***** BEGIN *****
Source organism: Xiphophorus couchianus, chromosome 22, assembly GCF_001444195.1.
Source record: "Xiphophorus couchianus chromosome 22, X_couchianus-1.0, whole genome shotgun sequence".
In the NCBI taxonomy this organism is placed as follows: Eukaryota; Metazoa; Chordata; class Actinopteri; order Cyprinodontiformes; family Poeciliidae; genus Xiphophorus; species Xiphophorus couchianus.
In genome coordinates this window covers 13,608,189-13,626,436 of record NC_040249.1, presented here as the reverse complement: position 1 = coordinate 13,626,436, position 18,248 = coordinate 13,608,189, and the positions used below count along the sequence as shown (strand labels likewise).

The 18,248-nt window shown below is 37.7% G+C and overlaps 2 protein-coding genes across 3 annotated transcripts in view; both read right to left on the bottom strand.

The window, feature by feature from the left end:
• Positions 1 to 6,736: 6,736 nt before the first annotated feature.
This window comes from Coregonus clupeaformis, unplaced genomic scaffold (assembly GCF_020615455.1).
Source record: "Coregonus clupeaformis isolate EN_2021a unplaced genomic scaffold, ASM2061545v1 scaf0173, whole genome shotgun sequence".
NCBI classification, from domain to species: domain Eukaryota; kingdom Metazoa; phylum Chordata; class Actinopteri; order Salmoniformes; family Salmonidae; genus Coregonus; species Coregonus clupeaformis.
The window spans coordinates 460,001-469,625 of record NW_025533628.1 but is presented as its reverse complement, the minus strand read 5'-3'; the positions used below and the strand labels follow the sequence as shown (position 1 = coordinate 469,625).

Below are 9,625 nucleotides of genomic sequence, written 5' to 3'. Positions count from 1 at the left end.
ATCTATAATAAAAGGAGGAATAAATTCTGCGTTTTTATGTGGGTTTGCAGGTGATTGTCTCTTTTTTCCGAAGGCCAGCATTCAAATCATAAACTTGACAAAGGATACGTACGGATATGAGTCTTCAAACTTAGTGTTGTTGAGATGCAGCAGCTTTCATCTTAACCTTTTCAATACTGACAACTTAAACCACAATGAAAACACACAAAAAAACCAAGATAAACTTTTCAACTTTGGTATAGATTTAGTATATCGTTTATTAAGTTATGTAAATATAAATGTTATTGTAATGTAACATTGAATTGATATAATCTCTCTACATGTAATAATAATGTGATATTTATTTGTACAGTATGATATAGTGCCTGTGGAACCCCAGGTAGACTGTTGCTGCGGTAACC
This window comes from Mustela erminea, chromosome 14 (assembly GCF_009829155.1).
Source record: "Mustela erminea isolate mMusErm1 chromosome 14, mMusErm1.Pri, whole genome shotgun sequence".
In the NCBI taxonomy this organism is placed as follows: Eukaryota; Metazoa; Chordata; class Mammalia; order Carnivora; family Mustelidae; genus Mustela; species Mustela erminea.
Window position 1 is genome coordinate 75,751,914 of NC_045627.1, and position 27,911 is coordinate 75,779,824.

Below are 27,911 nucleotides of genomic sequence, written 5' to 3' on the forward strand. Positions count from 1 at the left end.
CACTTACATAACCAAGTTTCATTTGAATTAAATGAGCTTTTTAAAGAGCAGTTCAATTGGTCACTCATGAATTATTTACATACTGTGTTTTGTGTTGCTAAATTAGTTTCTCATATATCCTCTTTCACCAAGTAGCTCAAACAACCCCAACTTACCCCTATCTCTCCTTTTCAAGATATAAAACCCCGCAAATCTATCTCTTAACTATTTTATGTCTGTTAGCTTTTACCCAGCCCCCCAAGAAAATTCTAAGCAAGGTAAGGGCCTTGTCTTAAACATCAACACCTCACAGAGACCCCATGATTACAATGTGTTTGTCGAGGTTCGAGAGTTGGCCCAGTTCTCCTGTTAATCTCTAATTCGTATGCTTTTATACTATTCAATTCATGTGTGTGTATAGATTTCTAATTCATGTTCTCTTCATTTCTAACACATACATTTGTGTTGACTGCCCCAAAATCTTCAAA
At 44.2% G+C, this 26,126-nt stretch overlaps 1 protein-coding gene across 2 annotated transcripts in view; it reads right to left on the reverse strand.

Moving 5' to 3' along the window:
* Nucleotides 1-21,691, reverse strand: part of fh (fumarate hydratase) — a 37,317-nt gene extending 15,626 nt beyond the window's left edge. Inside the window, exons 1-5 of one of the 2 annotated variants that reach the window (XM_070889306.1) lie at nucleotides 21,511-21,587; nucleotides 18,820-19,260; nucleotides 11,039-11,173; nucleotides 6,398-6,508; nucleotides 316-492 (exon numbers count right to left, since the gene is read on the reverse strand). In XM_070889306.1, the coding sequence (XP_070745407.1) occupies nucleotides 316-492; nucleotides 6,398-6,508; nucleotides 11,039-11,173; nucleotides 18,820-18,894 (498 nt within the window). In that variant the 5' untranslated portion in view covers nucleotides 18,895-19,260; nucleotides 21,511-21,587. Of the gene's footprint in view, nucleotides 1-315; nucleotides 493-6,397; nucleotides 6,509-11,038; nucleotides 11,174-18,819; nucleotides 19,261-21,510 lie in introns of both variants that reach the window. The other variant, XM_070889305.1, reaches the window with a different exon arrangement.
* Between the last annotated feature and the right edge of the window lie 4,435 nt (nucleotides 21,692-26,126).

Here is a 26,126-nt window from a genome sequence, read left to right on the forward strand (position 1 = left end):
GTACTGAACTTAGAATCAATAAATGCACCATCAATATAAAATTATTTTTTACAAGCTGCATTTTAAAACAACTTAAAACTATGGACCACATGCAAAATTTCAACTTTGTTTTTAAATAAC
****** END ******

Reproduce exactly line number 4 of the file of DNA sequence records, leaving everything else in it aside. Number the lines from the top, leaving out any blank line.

In genome coordinates this window covers 13,608,189-13,626,436 of record NC_040249.1, presented here as the reverse complement: position 1 = coordinate 13,626,436, position 18,248 = coordinate 13,608,189, and the positions used below count along the sequence as shown (strand labels likewise).